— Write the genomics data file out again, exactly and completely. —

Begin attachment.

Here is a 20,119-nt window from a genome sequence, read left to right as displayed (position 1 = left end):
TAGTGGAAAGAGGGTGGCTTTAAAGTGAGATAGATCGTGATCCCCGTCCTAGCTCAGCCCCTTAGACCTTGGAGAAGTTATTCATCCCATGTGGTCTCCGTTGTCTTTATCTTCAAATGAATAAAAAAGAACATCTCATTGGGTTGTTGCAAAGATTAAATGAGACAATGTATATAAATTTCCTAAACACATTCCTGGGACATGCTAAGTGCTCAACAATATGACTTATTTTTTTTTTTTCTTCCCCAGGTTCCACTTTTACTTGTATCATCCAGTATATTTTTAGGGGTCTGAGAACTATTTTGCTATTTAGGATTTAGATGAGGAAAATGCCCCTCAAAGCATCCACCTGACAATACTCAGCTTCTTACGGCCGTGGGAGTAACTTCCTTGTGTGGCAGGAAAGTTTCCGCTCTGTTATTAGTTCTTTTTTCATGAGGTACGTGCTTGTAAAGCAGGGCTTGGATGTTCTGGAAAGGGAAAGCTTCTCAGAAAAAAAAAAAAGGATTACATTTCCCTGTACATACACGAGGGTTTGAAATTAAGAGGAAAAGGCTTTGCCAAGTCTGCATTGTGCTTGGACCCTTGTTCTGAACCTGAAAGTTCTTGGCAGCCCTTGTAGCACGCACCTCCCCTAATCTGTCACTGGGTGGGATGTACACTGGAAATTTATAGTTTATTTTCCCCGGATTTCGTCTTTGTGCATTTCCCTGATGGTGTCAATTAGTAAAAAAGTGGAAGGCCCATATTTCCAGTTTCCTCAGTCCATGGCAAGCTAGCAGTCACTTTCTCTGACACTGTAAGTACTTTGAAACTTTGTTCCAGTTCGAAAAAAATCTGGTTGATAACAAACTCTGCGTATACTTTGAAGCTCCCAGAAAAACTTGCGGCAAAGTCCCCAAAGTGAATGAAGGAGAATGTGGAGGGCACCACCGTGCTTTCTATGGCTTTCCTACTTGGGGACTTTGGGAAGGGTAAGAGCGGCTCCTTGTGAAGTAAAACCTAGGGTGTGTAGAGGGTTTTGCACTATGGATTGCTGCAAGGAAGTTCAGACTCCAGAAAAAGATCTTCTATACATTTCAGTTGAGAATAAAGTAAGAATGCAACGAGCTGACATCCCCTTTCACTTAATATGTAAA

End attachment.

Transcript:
Here is a 20,119-nt window from a genome sequence, read left to right as displayed (position 1 = left end):
TAGTGGAAAGAGGGTGGCTTTAAAGTGAGATAGATCGTGATCCCCGTCCTAGCTCAGCCCCTTAGACCTTGGAGAAGTTATTCATCCCATGTGGTCTCCGTTGTCTTTATCTTCAAATGAATAAAAAAGAACATCTCATTGGGTTGTTGCAAAGATTAAATGAGACAATGTATATAAATTTCCTAAACACATTCCTGGGACATGCTAAGTGCTCAACAATATGACTTATTTTTTTTTTTTCTTCCCCAGGTTCCACTTTTACTTGTATCATCCAGTATATTTTTAGGGGTCTGAGAACTATTTTGCTATTTAGGATTTAGATGAGGAAAATGCCCCTCAAAGCATCCACCTGACAATACTCAGCTTCTTACGGCCGTGGGAGTAACTTCCTTGTGTGGCAGGAAAGTTTCCGCTCTGTTATTAGTTCTTTTTTCATGAGGTACGTGCTTGTAAAGCAGGGCTTGGATGTTCTGGAAAGGGAAAGCTTCTCAGAAAAAAAAAAAAGGATTACATTTCCCTGTACATACACGAGGGTTTGAAATTAAGAGGAAAAGGCTTTGCCAAGTCTGCATTGTGCTTGGACCCTTGTTCTGAACCTGAAAGTTCTTGGCAGCCCTTGTAGCACGCACCTCCCCTAATCTGTCACTGGGTGGGATGTACACTGGAAATTTATAGTTTATTTTCCCCGGATTTCGTCTTTGTGCATTTCCCTGATGGTGTCAATTAGTAAAAAAGTGGAAGGCCCATATTTCCAGTTTCCTCAGTCCATGGCAAGCTAGCAGTCACTTTCTCTGACACTGTAAGTACTTTGAAACTTTGTTCCAGTTCGAAAAAAATCTGGTTGATAACAAACTCTGCGTATACTTTGAAGCTCCCAGAAAAACTTGCGGCAAAGTCCCCAAAGTGAATGAAGGAGAATGTGGAGGGCACCACCGTGCTTTCTATGGCTTTCCTACTTGGGGACTTTGGGAAGGGTAAGAGCGGCTCCTTGTGAAGTAAAACCTAGGGTGTGTAGAGGGTTTTGCACTATGGATTGCTGCAAGGAAGTTCAGACTCCAGAAAAAGATCTTCTATACATTTCAGTTGAGAATAAAGTAAGAATGCAACGAGCTGACATCCCCTTTCACTTAATATGTAAA